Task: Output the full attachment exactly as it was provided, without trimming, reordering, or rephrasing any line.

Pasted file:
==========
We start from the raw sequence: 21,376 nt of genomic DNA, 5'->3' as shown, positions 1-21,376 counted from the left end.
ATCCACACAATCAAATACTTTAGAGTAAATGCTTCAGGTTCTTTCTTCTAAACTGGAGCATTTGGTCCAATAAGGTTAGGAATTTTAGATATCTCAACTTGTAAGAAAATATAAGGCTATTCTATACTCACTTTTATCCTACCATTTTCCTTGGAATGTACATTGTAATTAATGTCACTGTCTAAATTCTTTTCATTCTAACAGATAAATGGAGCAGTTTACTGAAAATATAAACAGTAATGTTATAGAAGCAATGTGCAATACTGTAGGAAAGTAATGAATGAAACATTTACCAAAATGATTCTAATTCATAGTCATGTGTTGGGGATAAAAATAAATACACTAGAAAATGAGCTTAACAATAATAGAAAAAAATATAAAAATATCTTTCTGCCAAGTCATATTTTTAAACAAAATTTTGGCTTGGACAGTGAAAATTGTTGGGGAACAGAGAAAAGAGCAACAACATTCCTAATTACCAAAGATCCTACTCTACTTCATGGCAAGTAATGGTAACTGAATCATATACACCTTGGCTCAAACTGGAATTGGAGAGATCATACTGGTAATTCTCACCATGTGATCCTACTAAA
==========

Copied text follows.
We start from the raw sequence: 21,376 nt of genomic DNA, 5'->3' as shown, positions 1-21,376 counted from the left end.
ATCCACACAATCAAATACTTTAGAGTAAATGCTTCAGGTTCTTTCTTCTAAACTGGAGCATTTGGTCCAATAAGGTTAGGAATTTTAGATATCTCAACTTGTAAGAAAATATAAGGCTATTCTATACTCACTTTTATCCTACCATTTTCCTTGGAATGTACATTGTAATTAATGTCACTGTCTAAATTCTTTTCATTCTAACAGATAAATGGAGCAGTTTACTGAAAATATAAACAGTAATGTTATAGAAGCAATGTGCAATACTGTAGGAAAGTAATGAATGAAACATTTACCAAAATGATTCTAATTCATAGTCATGTGTTGGGGATAAAAATAAATACACTAGAAAATGAGCTTAACAATAATAGAAAAAAATATAAAAATATCTTTCTGCCAAGTCATATTTTTAAACAAAATTTTGGCTTGGACAGTGAAAATTGTTGGGGAACAGAGAAAAGAGCAACAACATTCCTAATTACCAAAGATCCTACTCTACTTCATGGCAAGTAATGGTAACTGAATCATATACACCTTGGCTCAAACTGGAATTGGAGAGATCATACTGGTAATTCTCACCATGTGATCCTACTAAA